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Me and my fitbit |

Modern Living

Me and my fitbit

- Paulynn Sicam - The Philippine Star

I’ve been doing a lot of walking lately — determined, purposeful walking. I try to do 10,000 steps a day but I don’t go very far. I just go around and around our small enclave of Mediterranean-style townhouses in the middle of the city in the late afternoon for around for 30 to 45 minutes. Several rounds in the gated village are enough to build up a sweat and accomplish 10,000 steps. If I needed more steps, I’d walk around the house until the tiny contraption on my wrist would start buzzing to tell me I’ve reached my goal. During the day, I walk everywhere — to the bank, the coffee shop, the convenience store, church, seeing the bars in my pedometer light up as I take more steps.

I’ve never been a walker. Once I sit in front of my computer, I find it difficult to get up and exercise. Much as I love doing yoga, I don’t go to my class regularly because it gets in the way of my deadlines. I know, it’s a lame excuse, but I am not really physically inclined. My attempts at learning tennis and going to the gym were met with frustration and failure. The most walking I have managed to do is going idly around air-conditioned malls for retail therapy.

But over the holidays, Edge, my son-in-law gave me a fitbit, a kind of pedometer that comes as an electronic bracelet that measures the number of steps you take in a day, the number of calories you burn, and even how long and how well you sleep at night. Seeing how my children who all wear fitbits were so obsessed with meeting their daily goals, I toyed with the idea of buying myself one as a Christmas present to myself, until I realized I couldn’t afford it. Edge quickly declared that he was going to get me one. He said he wants me to walk so I can be strong and live long.

A friend told me later that this must mean he likes his mother-in-law. At least he isn’t looking forward to my early demise. Still, I felt the pressure. My son-in-law made me promise my fitbit would be more than a fashion accessory.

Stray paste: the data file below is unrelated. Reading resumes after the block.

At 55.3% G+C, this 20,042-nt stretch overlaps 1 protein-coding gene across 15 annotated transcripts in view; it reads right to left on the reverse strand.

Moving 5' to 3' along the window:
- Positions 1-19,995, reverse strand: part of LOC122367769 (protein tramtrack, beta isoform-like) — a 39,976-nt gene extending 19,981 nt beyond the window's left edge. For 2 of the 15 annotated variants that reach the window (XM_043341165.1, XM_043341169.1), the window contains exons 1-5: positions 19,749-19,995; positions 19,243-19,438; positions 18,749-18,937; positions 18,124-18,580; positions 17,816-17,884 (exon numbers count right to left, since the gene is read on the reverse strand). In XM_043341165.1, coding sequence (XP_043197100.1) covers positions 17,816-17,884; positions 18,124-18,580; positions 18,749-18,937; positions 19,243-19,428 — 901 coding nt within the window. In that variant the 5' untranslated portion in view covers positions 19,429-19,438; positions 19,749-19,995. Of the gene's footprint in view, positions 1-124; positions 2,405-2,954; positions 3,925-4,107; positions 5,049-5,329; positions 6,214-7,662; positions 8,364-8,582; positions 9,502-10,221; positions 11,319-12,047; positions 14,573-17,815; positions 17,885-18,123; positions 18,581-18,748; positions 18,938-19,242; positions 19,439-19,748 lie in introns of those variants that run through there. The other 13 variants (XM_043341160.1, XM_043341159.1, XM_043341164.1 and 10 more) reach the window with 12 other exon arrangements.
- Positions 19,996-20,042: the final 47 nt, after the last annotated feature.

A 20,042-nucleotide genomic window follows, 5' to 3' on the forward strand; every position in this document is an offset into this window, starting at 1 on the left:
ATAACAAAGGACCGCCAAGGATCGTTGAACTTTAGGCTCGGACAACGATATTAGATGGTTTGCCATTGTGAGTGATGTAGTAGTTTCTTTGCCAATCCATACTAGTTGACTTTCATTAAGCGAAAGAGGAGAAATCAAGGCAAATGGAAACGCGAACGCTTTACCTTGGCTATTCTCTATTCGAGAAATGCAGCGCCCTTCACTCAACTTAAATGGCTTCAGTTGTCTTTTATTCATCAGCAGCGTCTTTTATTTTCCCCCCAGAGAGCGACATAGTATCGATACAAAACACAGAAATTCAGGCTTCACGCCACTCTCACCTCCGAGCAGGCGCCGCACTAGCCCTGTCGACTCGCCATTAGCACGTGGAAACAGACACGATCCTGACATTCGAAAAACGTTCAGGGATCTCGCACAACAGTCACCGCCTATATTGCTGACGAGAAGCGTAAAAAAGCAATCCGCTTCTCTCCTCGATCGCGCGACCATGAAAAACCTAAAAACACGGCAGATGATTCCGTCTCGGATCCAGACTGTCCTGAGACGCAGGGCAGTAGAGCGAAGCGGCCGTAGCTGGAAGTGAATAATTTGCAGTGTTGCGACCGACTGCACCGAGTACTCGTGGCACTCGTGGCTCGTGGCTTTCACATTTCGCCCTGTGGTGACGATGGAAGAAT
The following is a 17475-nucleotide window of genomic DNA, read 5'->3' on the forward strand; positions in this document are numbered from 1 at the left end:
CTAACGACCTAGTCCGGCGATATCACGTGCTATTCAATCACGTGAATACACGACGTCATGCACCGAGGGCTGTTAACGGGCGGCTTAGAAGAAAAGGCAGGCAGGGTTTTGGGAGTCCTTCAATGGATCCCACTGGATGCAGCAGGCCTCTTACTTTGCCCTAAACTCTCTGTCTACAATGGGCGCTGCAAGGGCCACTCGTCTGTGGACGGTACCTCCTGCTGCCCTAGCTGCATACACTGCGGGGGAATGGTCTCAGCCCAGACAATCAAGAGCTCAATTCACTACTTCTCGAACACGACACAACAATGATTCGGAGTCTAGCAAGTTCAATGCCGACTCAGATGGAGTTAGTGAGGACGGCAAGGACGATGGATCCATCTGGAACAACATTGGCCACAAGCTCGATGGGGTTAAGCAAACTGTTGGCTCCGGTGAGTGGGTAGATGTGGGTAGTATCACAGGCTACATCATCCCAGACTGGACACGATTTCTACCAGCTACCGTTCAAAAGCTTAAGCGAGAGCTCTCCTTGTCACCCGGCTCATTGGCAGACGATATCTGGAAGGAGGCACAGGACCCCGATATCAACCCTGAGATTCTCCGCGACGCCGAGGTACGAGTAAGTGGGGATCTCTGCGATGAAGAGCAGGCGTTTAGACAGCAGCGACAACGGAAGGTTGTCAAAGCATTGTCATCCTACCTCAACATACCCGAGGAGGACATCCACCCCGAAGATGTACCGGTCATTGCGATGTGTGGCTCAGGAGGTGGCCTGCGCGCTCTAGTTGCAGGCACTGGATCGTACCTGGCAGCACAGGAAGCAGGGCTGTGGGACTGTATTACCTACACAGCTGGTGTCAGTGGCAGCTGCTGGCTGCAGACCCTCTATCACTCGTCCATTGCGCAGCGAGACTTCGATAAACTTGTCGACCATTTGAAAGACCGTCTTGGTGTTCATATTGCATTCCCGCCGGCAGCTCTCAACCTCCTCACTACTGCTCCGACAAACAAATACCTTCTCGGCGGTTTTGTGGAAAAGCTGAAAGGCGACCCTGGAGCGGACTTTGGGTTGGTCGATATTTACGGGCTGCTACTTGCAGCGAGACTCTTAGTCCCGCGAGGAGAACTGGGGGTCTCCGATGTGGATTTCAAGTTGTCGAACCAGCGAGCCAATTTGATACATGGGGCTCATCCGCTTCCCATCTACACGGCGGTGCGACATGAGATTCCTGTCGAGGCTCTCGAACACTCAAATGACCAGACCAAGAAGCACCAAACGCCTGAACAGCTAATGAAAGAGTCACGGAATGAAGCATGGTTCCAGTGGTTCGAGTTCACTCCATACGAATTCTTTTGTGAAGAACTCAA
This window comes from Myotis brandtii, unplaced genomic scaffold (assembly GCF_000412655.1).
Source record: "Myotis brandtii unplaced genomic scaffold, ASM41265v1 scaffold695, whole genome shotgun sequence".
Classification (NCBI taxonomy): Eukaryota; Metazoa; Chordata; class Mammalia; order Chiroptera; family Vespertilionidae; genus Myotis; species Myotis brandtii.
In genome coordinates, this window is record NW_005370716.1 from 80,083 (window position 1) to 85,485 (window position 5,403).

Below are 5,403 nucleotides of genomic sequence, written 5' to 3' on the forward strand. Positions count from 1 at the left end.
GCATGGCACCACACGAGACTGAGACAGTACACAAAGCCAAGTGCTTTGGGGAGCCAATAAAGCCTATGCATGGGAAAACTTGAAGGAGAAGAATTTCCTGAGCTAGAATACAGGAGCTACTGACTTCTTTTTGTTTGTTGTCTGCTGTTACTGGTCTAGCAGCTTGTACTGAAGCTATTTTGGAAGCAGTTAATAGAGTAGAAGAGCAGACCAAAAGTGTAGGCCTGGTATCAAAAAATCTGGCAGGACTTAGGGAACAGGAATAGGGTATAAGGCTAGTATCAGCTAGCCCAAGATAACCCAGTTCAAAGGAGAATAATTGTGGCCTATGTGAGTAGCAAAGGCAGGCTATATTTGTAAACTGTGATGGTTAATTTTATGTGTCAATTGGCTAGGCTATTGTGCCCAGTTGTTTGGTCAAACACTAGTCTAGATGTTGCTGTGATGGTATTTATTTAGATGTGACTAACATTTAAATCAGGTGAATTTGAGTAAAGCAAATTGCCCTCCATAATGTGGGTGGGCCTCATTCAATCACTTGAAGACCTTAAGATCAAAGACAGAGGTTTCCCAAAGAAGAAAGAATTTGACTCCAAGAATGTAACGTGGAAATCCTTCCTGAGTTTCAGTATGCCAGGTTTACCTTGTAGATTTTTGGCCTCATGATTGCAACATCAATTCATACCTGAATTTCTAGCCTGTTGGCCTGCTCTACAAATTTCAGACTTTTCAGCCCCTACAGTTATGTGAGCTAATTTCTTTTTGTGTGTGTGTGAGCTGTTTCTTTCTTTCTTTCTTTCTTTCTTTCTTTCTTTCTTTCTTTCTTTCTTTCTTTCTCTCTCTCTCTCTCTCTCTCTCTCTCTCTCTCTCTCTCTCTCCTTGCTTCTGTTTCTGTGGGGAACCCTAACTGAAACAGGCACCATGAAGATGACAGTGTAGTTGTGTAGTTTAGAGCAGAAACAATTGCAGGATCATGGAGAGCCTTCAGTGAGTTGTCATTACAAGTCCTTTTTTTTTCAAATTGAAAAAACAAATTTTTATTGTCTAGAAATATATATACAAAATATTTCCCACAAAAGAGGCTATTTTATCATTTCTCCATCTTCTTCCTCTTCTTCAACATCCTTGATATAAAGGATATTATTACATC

As a beginner, I programed my fitbit to count 5,000 steps a day, which turned out to be too easy. After a week, I increased it to 8,000 steps, which was still not challenging enough. This week, I am doing 10,000 steps a day, the recommended daily output and a real test of endurance for me.

So far, I’ve been doing quite well for a novice and a senior. The other day, I received my weekly progress report (for Jan. 18 to 24) via email that said I had walked 56,211 steps or an average of 8,000 steps a day, covered a distance of 22.63 miles, and burned 11,233 calories. While this is not a record fitbit veterans would crow about, I am thrilled to have accomplished something concrete.

I’ve lived in my neighborhood for 16 years but I’ve only noticed, now that I am walking, how green our little village is. The giant mango tree in the small playground is abloom and the scrawny atis tree near the village gate will soon be ready for a small harvest. The village also has duhat, santol and star apple trees, some hardwood, a vegetable patch and a bamboo grove. Multi-colored bougainvillea, gumamela, orchids and other flowers grow lush in pocket gardens of our little homes.

I walk in the afternoon when the sun begins to set. The children are out in the street, playing games or riding their bikes. The littler ones are in the playground with their yayas who congregate on the metal swing, chattering and shrieking happily like a flock of birds, as teenage couples huddle together, engrossed in each other and their cell phones.

The dogs are also out, walked by their owners or keepers. I just realized that all the dogs in my neighborhood are pedigreed or at least, of known breeds. All except one — our proud and fierce common Aspin (for Asong Pinoy) whom we call Iced Tea for the color of his coat that evokes the froth of a tall cool glass of, yes, iced tea.

If I wasn’t walking, I would never have realized the urban charm of my neighborhood.

Walking can be addictive and walkers can be competitive and obsessive. I have declined to join an online group of fitbit users who compete with each other on the number of steps they take a day — normally up to 20,000.  Although my body is starting to crave for it, I am taking this new pursuit slowly, relishing the pleasure of the sweat and the pumping of the heart, the energy in my legs now looking more firm with real muscles, and the stimulation in my brain by the sights, sounds and thoughts that slide into my consciousness with every resolute step I take.

Walking rocks. And with a fitbit or any pedometer, it is totally doable for exercise-averse seniors.

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